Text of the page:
He was the brawling tough guy who cleaned up real well when The Who became the ultimate Mod band. He has always been a rocker who provided balance to the sensitive artist side of Pete Townshend. And while he was not the best of the bluesy British Invasion singers, he came into his own as The Who shifted into a bigger arena rock sound, with his scream in “Won’t Get Fooled Again” being one of the signature moments of ‘70s rock. Moreover, Daltrey is a fan and seems fairly in touch with his working class roots. One of my favorite moments in the documentary on Brian Wilson’s revival of Smile is Daltrey visiting Brian backstage before the first performance, clearly in fanboy mode. Let’s pay tribute to one of the first true rock god frontmen by grabbing your iPod, hitting shuffle, and sharing the first 10 songs that come up.
Poor Luther’s Bones – Everyday People Gonna Rule The World (Jukes ‘n’ Junk): A fine track from the Pennsylvania group led by Garth Forsyth that has touched upon rock, psychedelia, Beefheart/Tom Waits turf, folk and country to varying degrees on a bunch of fine albums. This album came out last year, and Forsyth is in a lite psych-rock mode. This song has three basic ideas that blend together well, somewhat baroque subdued garage rock verses moving into a more straightforward bridge into a guitar rock chorus. My description doesn’t do this justice, but there’s a lot of cool stuff going on here and Forsyth pull it off seamlessly.
Captain Beefheart & The Magic Band – Frownland (Trout Mask Replica): Yeah, this album isn’t for everyone. I think it is the apex of the good Captain’s career, but I wouldn’t say it’s my favorite album to listen to of his. I do like it, and this song is typical on the blend of gutter blues, free jazz and Don Van Vliet artiness that really shows how dissonance can be a very effective technique.
The Go-Betweens – Finding You (Ocean Apart): A pretty tune from the final album from this great Aussie band. The last album is the best of the LPs they put out once Robert Forster and Grant McLennan got back together. This is very representative of their work, a McLennan tune that has one foot in the Velvet Underground, but with a certain pop/melodic aspect that puts a distinct stamp on it.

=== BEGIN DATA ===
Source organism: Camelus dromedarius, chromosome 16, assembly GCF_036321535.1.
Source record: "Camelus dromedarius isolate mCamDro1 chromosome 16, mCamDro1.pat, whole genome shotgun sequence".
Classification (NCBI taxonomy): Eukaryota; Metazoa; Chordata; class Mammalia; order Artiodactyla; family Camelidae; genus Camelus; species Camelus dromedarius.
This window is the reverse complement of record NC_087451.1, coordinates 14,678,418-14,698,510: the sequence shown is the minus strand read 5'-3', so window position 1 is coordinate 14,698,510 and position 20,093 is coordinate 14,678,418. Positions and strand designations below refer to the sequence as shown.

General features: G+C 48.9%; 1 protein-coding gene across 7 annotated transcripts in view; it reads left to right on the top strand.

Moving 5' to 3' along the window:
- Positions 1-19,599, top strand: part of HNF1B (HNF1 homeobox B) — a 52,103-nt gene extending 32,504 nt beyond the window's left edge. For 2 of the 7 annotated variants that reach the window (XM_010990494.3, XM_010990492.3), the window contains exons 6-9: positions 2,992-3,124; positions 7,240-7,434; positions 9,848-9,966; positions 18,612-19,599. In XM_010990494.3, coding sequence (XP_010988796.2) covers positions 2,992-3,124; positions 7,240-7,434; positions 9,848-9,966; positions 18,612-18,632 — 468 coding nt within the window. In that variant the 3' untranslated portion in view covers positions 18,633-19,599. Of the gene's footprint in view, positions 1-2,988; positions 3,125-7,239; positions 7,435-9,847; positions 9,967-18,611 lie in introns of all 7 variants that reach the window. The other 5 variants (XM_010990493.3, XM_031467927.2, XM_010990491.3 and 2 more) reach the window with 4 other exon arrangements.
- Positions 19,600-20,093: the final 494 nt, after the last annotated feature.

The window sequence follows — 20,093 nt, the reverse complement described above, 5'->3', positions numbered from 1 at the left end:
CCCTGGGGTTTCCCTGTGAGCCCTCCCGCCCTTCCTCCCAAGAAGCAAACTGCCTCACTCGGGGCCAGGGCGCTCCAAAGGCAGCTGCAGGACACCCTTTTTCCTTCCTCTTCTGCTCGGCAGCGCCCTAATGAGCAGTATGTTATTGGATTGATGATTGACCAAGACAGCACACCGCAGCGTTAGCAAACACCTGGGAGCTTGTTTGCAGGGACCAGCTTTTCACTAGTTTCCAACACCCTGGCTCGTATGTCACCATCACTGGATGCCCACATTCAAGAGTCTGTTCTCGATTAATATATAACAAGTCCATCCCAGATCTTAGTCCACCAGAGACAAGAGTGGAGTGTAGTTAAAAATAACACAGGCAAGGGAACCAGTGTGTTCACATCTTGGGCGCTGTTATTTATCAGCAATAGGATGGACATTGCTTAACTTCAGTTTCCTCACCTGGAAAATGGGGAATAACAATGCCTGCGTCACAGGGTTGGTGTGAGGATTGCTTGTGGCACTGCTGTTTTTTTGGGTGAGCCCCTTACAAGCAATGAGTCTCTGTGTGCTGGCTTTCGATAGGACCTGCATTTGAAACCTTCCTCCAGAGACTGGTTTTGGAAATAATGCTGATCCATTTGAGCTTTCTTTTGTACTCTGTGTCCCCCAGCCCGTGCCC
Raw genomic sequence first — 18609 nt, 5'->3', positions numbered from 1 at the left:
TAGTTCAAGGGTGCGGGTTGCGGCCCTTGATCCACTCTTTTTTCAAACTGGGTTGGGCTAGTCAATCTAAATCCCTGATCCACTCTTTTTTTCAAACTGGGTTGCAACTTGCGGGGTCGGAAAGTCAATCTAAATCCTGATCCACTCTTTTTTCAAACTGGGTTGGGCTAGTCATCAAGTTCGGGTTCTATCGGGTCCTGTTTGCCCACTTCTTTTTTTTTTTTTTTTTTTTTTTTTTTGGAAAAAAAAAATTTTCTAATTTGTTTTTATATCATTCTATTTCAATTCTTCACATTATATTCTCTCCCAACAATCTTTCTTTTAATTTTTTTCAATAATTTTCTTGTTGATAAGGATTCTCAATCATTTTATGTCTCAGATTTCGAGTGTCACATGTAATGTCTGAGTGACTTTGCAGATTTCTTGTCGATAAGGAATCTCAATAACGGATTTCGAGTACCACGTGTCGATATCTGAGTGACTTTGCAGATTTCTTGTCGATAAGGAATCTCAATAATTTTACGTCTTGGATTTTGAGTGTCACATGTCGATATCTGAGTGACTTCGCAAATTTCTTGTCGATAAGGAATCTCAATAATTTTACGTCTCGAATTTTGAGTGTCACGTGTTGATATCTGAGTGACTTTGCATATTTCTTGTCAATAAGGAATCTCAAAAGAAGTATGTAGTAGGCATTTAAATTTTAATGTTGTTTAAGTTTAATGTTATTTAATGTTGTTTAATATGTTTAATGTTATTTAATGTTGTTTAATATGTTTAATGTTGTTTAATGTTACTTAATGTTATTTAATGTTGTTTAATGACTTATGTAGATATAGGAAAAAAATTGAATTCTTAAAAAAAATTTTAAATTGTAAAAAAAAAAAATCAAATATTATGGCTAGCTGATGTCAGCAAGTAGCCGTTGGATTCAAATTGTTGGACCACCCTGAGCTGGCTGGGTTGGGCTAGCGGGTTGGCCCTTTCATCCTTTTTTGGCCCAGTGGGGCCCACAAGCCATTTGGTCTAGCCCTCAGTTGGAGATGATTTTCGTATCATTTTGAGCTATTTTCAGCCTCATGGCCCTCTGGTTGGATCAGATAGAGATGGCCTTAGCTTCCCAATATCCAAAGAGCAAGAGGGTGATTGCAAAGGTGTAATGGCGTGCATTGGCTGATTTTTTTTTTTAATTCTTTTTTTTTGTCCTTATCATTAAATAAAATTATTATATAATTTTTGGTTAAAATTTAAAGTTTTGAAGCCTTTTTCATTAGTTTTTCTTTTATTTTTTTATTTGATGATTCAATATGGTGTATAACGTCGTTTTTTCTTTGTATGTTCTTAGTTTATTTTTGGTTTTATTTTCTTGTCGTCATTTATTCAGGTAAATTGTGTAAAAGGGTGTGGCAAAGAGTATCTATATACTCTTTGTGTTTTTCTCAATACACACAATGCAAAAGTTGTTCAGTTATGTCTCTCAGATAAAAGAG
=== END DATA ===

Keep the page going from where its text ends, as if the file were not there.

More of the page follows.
Sam Cooke – The Tennessee Waltz (Portrait Of A Legend): A fingerpoppin’ version of the tune immortalized by Patti Page. Cooke’s cool, soulful rendition serves to highlight the virtues of the song, while totally recasting the mood of the tune.
Split Enz – Betty (Frenzy): Frenzy was the first album where Tim Finn fully controlled the band, while his kid brother Neil, began to make some contributions. The LP finally kindled Split Enz’s commercial prospects, due to the new wave-y single, “I See Red”. But this laid back acoustic number is much more in line with the band’s original art pop approach, and serves as a nice showcase for Tim’s great singing.
The dB’s – Tearjerkin’ (Stands For Decibels): The debut dB’s album crackles with excitement. The recording is probably best described as mid-fi, compressed in just the right amount, which suits Chris Stamey’s quirky tunes, augmented by the Farfisa organ. Stamey had a big Radio City-era Big Star jones, concocting some marvelous arty power pop songs with amazing arrangements. This tune would fall apart without the great Will Rigby on drums, as he handles all the tempos and shifts without breaking a sweat, driving the tune to it’s deft chorus.
Lulu featuring David Bowie – The Man Who Sold The World (Dynamite: The Best of Glam Rock): I think Bowie’s playing saxophone on Lulu’s cover of one of his first great tunes. Lulu sings this in her pop star style and the tune is definitely polished with hopes of ‘70s AM radio play. The sax is a cool addition to put a specific stamp on this version.
The Turtles – Elenore (Solid Zinc: The Turtles Anthology): This sublime slice of pop was a #6 hit for The Turtles. It relies on dynamics similar to their biggest hit, “Happy Together”, and showcases their fantastic harmony vocals. A classic.
Led Zeppelin – Black Mountain Side (Led Zeppelin I): The folky side of Zep was there from the beginning, as Jimmy Page picks a mean acoustic on this instrumental. It has a slight Eastern undertone, but there is a place where English folk has a drone that melds well with Indian music.
Tymon Dogg – Lose This Skin (The Irrepressible Tymon Dogg Collection 1968-2009): Tymon was a long time buddy of Joe Strummer’s who played in the final edition of Joe’s Mescaleros. Before that, Dogg appeared on Side 5 of The Clash’s Sandinista! album, applying his distinctive warble to this careening, aggressive folk rocker. When Rev-Ola compiled a bunch of Dogg’s recording, he took another crack at his best known tune. The voice isn’t quite as powerful, but it still is very evocative. This version is a bit more compact than the original, but has all the same virtues, including Dogg’s rocking violin.